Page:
cheers
    Any thing with sharp teeth eats meat.
    Most powertools have sharp teeth.
    People are made of meat.
    Abrasives can be just as dangerous as a blade.....and 10 times more painfull.

  4. #64
    Join Date
    Aug 2008
    Location
    Adelaide
    Age
    63
    Posts
    1,085

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    Quote Originally Posted by soundman View Post
    I have a late model Hitachi, these days .... a world of difference. .... but a 3.5 Hp machine still demands a great deal of respect.
    The new 9" grinders are a revelation, I just bought one of the German built Metabo units to replace 15 year old Makita. Soft start, spanner-less clamp nut, multi-position handle and most importantly an electronic cut-out if the blade jams. Hopefully it will be as robust as the previous units I've had, it wasn't cheap but as I get older I become more aware of my mortality and anything that helps prolong is it worth the expense.

  5. #65
    Join Date
    Apr 2002
    Location
    Brisbane
    Posts
    426

  6. #66
    BobL is online now Member: Blue and white apron brigade
    Join Date
    Feb 2006
    Location
    Perth
    Posts
    4,257

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    Quote Originally Posted by Gavin Newman View Post
    The new 9" grinders are a revelation, I just bought one of the German built Metabo units to replace 15 year old Makita. Soft start, spanner-less clamp nut, multi-position handle and most importantly an electronic cut-out if the blade jams. Hopefully it will be as robust as the previous units I've had, it wasn't cheap but as I get older I become more aware of my mortality and anything that helps prolong is it worth the expense.
    I wonder how much these excellent features will really help reduce life threatening injuries cause by grinders.

    Not you, but I'm thinking about eedjets, although I suppose it's difficult to cater for this cohort and some say why should we.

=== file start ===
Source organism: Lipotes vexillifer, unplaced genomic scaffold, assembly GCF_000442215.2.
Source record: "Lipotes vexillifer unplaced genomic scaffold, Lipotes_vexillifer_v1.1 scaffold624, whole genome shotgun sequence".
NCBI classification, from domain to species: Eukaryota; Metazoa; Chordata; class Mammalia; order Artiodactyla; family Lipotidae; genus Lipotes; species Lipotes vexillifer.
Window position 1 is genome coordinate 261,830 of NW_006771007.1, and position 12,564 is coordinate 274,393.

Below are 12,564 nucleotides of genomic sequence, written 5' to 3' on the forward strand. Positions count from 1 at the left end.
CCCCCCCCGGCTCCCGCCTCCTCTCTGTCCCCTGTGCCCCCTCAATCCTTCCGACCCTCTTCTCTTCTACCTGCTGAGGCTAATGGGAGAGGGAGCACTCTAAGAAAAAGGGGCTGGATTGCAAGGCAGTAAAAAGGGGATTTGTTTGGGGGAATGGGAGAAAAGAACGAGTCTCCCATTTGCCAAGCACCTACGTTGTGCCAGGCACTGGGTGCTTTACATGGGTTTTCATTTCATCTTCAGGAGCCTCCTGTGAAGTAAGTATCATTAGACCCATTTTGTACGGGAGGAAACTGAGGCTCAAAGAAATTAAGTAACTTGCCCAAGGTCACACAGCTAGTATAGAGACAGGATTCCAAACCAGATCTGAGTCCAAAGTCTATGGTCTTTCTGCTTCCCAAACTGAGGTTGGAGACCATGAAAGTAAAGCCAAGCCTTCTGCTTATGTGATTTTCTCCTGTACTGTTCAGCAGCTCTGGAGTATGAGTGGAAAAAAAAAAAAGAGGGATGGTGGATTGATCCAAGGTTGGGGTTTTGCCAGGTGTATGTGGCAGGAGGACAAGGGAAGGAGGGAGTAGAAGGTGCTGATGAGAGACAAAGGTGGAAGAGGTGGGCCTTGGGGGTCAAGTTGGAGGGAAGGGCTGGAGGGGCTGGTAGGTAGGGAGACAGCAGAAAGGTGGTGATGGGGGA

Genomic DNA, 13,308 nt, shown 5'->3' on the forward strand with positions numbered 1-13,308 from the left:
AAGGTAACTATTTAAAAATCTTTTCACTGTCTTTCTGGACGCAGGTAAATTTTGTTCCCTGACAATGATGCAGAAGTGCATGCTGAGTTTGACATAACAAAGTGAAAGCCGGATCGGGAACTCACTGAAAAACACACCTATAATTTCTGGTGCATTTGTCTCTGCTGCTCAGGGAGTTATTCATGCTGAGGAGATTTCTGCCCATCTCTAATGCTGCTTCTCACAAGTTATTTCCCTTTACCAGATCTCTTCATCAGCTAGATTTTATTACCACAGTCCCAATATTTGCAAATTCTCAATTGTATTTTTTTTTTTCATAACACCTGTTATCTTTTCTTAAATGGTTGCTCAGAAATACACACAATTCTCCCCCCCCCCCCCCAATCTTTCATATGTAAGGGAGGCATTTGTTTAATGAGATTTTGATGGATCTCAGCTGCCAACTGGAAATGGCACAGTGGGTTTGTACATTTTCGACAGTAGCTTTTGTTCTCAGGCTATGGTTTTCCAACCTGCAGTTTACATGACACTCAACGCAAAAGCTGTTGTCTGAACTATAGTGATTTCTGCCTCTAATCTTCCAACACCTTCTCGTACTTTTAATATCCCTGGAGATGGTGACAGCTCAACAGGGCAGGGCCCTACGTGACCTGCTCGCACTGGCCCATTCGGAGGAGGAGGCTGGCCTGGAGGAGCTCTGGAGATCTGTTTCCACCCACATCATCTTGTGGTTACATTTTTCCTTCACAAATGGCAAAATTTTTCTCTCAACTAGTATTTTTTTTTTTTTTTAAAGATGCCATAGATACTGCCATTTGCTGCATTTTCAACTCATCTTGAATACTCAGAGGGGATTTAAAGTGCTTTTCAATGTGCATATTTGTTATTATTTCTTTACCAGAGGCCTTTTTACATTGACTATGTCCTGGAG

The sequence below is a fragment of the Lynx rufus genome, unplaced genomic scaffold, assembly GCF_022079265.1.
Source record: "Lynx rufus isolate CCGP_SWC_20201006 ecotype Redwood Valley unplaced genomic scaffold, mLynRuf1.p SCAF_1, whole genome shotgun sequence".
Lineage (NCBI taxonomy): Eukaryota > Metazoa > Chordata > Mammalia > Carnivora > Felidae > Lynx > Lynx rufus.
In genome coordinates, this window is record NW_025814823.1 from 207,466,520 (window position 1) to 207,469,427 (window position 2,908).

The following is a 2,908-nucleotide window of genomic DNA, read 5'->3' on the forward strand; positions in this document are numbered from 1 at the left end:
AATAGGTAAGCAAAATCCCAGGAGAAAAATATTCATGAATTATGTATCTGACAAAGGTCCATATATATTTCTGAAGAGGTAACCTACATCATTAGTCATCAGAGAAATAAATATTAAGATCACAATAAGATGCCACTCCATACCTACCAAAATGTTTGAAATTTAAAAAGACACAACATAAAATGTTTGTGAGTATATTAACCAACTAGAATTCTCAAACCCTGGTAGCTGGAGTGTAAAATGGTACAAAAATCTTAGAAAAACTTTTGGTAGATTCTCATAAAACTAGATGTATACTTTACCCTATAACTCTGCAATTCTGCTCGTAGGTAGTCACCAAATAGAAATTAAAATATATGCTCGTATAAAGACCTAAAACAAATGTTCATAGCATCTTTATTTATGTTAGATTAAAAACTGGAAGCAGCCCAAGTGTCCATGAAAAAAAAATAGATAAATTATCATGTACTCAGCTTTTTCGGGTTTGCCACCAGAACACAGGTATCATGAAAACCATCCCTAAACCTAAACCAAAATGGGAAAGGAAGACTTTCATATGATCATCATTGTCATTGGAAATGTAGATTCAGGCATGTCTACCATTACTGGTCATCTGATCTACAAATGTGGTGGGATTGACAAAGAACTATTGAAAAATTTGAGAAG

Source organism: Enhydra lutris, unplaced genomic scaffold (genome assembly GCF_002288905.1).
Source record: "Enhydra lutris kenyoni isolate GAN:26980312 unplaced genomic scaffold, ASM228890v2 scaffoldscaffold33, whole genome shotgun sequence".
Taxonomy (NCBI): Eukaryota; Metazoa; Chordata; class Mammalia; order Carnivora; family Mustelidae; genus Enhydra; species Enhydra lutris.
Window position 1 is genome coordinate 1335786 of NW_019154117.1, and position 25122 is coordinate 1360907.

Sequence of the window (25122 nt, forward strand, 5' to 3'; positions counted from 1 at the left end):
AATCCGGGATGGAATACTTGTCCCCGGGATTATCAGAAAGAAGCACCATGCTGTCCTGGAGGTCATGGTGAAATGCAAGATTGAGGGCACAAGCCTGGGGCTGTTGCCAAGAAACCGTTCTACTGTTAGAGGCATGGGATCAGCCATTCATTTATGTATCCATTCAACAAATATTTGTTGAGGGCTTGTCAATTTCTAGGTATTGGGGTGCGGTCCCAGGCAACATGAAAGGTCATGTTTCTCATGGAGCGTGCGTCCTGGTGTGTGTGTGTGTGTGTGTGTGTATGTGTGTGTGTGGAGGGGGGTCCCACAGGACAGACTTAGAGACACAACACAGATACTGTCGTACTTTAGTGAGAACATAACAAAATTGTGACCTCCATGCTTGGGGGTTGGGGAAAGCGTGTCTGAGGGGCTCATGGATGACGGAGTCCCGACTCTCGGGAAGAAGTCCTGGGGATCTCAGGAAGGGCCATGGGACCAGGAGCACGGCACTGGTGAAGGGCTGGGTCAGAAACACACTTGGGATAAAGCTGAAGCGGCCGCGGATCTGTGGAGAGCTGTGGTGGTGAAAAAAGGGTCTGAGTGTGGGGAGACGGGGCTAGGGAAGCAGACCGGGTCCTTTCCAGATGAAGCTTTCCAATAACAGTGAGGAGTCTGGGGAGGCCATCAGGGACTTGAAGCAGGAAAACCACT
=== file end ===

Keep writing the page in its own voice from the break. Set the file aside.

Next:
Soft start is good. How quickly does it reach full speed? I ask this because eedjets are less likely to wait for this.

    By the time the electronic cut out happens if a disc was going to shatter it has probably has. I guess prior to shattering it will feed back to a user "Hey stoopid - you shouldn't be doing that" and this may convince them they shouldn't be operating the grinder that way.

    Multiple position handles will help reduce the problem provided they are not removed altogether. We have had 5, 9' grinders donated to the mens shed and I notice most of them have no additional handles. I threw the one with no guard in the bin but someone has taken it out of the bin and took it home.

  7. #67
    Join Date
    Aug 2008
    Location
    Adelaide
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    63
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    Quote Originally Posted by BobL View Post
    Not you, but I'm thinking about eedjets, although I suppose it's difficult to cater for this cohort and some say why should we.
    When it comes down it, you cannot guard 100% against the Darwinian principle of selection...

    Quote Originally Posted by BobL View Post
    Soft start is good. How quickly does it reach full speed? I ask this because eedjets are less likely to wait for this.
    The grinder comes up to speed quickly enough so as not to be a nuisance, what it does do is remove the violent kick as the machine starts up in a traditional device.